Veterans Day is a secular holiday, but many religious congregations participate in the annual tribute to those who have served in the U.S. armed forces. This week’s clergy discuss their outreach to veterans through fundraising, prayers and invitations to worship.
The Rev. Ned Wight
Interim Senior Minister, Unitarian Universalist Congregation at Shelter Rock
The Unitarian Universalist (UU) Congregation at Shelter Rock in Manhasset has a history of outreach to veterans through worship, community partnerships and philanthropy. Every Memorial Day, we gather in worship to honor veterans, recognizing their service and their sacrifice, as well as lifting up the UU principle of “world community with peace, liberty and justice for all” in the hope that we may someday make warfare unnecessary. At other times of the year, we invite guest preachers such as the Rev. Chris Antal, a UU military chaplain, to expand our understanding of critical issues, including moral injury among veterans. We have forged a relationship with United Veterans Beacon House, headquartered here on Long Island, providing food and clothing for their pantries and thrift shops to assist local veterans. We also provide space to a new local group, Here to Help Military and Families, which offers free psychological counseling for military, veterans and families. Through our Large Grants Program, we have been able to make substantial grants to United Veterans Beacon House and other veterans’ service organizations, particularly focused on creating affordable housing. Our congregation belongs to the national Unitarian Universalist Association based in Boston, which supports an active military chaplaincy program and is committed to providing outreach to veterans. Finally, we seek to extend hospitality to veterans and their families who visit our congregation, assuring them that they will find a warm welcome here from both veteran and non-veteran members of our congregation.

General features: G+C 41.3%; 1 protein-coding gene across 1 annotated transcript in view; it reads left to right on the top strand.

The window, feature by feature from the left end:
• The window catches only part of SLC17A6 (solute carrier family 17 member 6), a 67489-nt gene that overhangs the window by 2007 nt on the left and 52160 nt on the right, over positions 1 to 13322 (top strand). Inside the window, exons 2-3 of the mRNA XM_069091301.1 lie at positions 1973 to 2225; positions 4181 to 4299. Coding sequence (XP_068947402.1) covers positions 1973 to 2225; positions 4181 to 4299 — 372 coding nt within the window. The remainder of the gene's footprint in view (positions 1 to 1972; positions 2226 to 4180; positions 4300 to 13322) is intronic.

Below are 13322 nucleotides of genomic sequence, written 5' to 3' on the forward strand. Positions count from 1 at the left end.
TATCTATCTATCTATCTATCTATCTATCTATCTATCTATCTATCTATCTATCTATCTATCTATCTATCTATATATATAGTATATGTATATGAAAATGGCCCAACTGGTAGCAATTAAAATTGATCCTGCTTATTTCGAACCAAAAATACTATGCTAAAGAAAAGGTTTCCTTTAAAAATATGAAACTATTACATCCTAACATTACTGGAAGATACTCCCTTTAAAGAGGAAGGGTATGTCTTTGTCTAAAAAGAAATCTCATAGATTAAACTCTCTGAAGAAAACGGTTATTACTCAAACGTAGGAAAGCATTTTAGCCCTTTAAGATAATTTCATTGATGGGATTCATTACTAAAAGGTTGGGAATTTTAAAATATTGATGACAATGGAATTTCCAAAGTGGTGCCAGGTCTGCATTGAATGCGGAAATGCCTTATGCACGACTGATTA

Former Buddhist monk and Buddhism instructor in the greater New York City area
Currently, there is no singular ritual, ceremony or custom of honoring war veterans that is shared by all Buddhist traditions. However, speaking from my own background in Chinese Mahayana Buddhism, we do send blessings to war veterans during various chanting rituals. One such ritual is called the “offering to those with burning throats.” During this ritual, participants single-mindedly chant from a liturgy that tells the story of those who have died in tragic circumstances and who now live in a lonely, depressed and painful condition. The text also describes how they can be freed from their suffering. The hope is that by chanting this liturgy as an offering, those lonely beings can hear the teaching and transcend their misery. This practice has been done for at least a few hundred years, and its history has been linked to similar rituals in the Tibetan Buddhist tradition. Apart from specific rituals that are designed primarily to serve the deceased, in modern American Buddhism, various organizations offer activities to living veterans. Whether it be meditation retreats or support groups, these programs teach the participants how to use introspection, meditation and mindful living as a way to help themselves look deeply into their pain. By looking deeply, many veterans have found a way to reconcile with themselves and those whom they felt resentment toward, and have transformed their suffering into freedom. Although this has not yet developed into a unified tradition of honoring veterans, Buddhism is now helping serve and support our veterans, offering methods and concepts to help our wounded soldiers find healing within themselves and within their community.
Teacher, Gayatri Gyan Kendra of Long Island, Melville
According to Vedic Scriptures, the oldest Scriptures of Hinduism, society is divided into four categories, according to a person’s work and duty. The four categories are: Brahmin, Kshatriya, Vaishya and Sudra. Kshatriya are military personnel with a duty to protect people, society and the nation from enemies. Kshatriya were considered a very important part of Hindu society and were highly honored. However, veterans are a product of war, and if there is no war, there are no veterans. The death of even one soldier in war affects many people, including parents who lose a son or daughter, a husband or wife who loses a spouse or family members who lose a relative. Therefore, the Hindu religion believes in nonviolence and peace. We will try to avoid war by discussion, negotiation and peace talks. If the opposing party does not agree to resolve a conflict by peaceful and nonviolent means, then the last resort will be to go to war. An example from Indian history is the Mahabharata War, which could not be avoided, about 4,000 years ago. The Lord Krishna tried to make peace between two rival families, the Kauravas and the Pandavas. However, the head of the Kaurava family refused to negotiate, resulting in thousands of people killed in that war. Family members may put the tilak mark on the forehead of the person who is heading for war. The family will also say special prayers for the protection of their family member. The Hindu believe that the collective prayers are a very powerful tool to stop war early and with minimum damage.